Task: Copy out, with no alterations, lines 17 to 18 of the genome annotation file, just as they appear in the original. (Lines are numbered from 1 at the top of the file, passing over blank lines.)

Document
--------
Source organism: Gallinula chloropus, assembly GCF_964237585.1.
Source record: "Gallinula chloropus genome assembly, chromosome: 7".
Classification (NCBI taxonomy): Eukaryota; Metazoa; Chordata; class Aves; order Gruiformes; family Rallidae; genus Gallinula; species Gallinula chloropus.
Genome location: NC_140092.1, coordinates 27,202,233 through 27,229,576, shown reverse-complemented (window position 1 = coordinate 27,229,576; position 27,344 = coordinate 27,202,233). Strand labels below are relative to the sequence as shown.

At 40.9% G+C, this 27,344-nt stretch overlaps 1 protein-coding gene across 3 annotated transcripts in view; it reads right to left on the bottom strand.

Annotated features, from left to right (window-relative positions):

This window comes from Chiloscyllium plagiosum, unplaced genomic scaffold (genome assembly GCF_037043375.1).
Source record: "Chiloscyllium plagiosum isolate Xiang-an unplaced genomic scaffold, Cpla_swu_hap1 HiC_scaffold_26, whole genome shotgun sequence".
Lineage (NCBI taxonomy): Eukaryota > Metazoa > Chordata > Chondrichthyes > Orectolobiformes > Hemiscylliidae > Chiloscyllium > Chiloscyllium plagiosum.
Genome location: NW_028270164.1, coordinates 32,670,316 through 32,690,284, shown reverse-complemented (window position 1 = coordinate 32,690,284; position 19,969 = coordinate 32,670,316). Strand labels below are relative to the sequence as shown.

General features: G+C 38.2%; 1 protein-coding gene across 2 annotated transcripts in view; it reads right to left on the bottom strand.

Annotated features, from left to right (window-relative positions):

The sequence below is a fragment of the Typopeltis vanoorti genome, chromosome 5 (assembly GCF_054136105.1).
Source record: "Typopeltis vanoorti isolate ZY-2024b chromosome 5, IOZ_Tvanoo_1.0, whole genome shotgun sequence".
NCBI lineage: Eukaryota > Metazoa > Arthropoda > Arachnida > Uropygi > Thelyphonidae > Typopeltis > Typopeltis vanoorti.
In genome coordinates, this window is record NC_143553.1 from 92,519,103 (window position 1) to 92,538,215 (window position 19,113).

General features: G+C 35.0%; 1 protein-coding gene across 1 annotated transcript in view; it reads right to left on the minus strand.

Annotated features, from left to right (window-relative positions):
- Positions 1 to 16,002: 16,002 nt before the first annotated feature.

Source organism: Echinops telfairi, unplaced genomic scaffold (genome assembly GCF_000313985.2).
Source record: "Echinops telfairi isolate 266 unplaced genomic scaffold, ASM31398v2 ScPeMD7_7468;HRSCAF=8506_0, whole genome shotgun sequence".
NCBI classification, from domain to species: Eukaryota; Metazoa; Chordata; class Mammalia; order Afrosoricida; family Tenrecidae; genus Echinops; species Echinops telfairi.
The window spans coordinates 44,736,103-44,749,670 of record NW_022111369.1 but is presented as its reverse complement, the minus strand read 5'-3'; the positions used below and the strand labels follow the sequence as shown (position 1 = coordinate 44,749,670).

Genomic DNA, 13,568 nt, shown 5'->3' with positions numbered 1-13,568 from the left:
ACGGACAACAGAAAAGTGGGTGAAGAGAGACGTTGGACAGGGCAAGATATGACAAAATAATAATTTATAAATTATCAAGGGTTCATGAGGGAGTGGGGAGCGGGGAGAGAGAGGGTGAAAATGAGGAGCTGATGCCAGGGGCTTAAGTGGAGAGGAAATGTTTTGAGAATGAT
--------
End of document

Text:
General features: G+C 35.0%; 1 protein-coding gene across 1 annotated transcript in view; it reads right to left on the minus strand.

Annotated features, from left to right (window-relative positions):